Gasser, Urs and Schulz, Wolfgang, Governance of Online Intermediaries: Observations from a Series of National Case Studies (February 18, 2015). Berkman Center Research Publication No. 2015-5. Available for download at SSRN: http://ssrn.com/abstract=2566364 or http://dx.doi.org/10.2139/ssrn.2566364
“Online intermediaries in various forms – including search engines, social media, or app platforms – play a constitutive role in today’s digital environment. They have become a new type of powerful institution in the 21st century that shape the public networked sphere, and are subject to intense and often controversial policy debates. This paper focuses on one particular force shaping the emergence and future evolution of online intermediaries: the rapidly changing landscape of intermediary governance at the intersection of law, technology, norms, and markets. Building upon eight in-depth case studies and use cases, respectively, this paper seeks to distill key observations and provide a high-level analysis of some of the structural elements that characterize varying governance regimes, with a focus on intermediary liability regimes and their evolution. Analyzing online intermediary governance issues from multiple perspectives, and in the context of different cultures and regulatory frameworks, immediately creates basic problems of semantic interoperability. Lacking a universally agreed-upon definition, the synthesis paper and its’ underlying case studies are based on a broad and phenomenon-oriented notion of online intermediaries, as further described below. In methodological terms, the observations shared in the synthesis paper offer a selective reading and interpretation by the authors of the broader take-ways of a diverse set of case studies examining online intermediary governance frameworks and issues in Brazil, the European Union, India, South Korea, the United States, Thailand, Turkey, and Vietnam. These case studies, in turn, have emerged in the context of an international research pilot by the Global Network of Internet & Society Research Centers (NoC), through a process of in-person consultations and remote collaborations among the researchers, and are based on a set of broader questions regarding the role of online intermediaries in the digital age.”
How like the KGB, whatever we call it now.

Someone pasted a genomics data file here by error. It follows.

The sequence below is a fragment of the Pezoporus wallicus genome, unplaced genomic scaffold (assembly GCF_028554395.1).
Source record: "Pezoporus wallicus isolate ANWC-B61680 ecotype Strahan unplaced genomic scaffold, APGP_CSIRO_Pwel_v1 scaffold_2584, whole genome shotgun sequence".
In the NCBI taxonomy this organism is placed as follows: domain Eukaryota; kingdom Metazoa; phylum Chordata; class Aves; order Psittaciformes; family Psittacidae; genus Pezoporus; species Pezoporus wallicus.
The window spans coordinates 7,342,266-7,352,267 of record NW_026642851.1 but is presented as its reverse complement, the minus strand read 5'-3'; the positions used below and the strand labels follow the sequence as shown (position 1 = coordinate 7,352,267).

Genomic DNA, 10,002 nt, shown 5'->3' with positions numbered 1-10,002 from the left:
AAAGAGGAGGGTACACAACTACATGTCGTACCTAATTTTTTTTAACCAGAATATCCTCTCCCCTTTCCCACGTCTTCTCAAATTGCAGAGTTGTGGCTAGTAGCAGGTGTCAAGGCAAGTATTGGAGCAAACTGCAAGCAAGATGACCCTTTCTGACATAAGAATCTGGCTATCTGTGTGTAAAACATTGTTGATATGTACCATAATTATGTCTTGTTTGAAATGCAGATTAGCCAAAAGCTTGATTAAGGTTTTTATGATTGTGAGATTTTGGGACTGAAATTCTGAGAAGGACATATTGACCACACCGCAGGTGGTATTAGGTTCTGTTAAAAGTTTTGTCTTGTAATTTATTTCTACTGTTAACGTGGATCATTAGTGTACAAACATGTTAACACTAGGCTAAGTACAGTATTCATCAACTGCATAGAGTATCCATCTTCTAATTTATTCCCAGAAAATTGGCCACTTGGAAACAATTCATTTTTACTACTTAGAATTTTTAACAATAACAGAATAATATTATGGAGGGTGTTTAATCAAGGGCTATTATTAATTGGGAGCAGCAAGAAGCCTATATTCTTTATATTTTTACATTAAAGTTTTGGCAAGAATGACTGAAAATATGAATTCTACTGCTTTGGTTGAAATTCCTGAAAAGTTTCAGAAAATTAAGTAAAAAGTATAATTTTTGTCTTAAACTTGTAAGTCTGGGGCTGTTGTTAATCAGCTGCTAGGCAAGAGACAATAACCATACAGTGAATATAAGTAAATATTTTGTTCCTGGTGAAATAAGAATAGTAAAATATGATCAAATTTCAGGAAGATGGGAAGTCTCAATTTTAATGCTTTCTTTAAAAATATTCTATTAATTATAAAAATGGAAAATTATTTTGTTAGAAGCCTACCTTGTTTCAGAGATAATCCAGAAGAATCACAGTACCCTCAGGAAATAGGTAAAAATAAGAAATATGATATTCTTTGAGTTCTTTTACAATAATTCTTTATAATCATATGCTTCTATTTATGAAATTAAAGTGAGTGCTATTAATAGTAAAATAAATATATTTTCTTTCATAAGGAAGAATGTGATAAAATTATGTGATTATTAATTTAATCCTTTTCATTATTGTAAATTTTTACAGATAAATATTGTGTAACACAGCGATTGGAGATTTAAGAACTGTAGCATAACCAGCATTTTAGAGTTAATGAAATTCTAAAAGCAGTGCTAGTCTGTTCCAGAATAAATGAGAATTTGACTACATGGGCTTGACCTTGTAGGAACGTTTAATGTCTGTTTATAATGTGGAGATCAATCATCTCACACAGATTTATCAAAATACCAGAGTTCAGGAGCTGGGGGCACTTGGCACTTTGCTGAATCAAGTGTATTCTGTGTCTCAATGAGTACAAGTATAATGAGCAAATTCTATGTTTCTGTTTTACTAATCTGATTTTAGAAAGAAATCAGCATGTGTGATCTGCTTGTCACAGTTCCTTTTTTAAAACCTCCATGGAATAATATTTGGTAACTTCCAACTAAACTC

About two weeks before he was shot and killed in the highest-profile political assassination in Russia in a decade, Boris Y. Nemtsov met with an old friend to discuss his latest research into what he said was dissembling and misdeeds in the Kremlin.
He was, as always, pugilistic and excited, saying he wanted to publish the research in a pamphlet to be called “Putin and the War,” about President Vladimir V. Putin and Russian involvement in the Ukraine conflict, recalled Yevgenia Albats, the editor of New Times magazine. Both knew the stakes.
Mr. Nemtsov, a former deputy prime minister, knew his work was dangerous but tried to convince her that, as a former high official in the Kremlin, he enjoyed immunity, Ms. Albats said.
I'm working with “student intelligence” (no pun intended) but this might work as part of our Business Intelligence project.
Google researchers have created an algorithm that has a human-like ability to learn, marking a significant breakthrough in the field of artificial intelligence. In a paper published in Nature this week, the researchers demonstrated that the algorithm could master many Atari video games better than humans, simply through playing the game and learning from experience.
A tool for my student researchers.
Become an Instapaper Power User With These 6 Cool Features
Instapaper is a lightweight web and mobile app that allows you to quickly and easily save all the online content you don’t have time for right now (no matter how fast you read), for later offline reading. The app is available for free on iOS, Android, and also within your browser.
Instapaper’s core features – like the removal of distractions from web pages – make it particularly adept at helping you to tackle your ever-expanding list of long-form articles.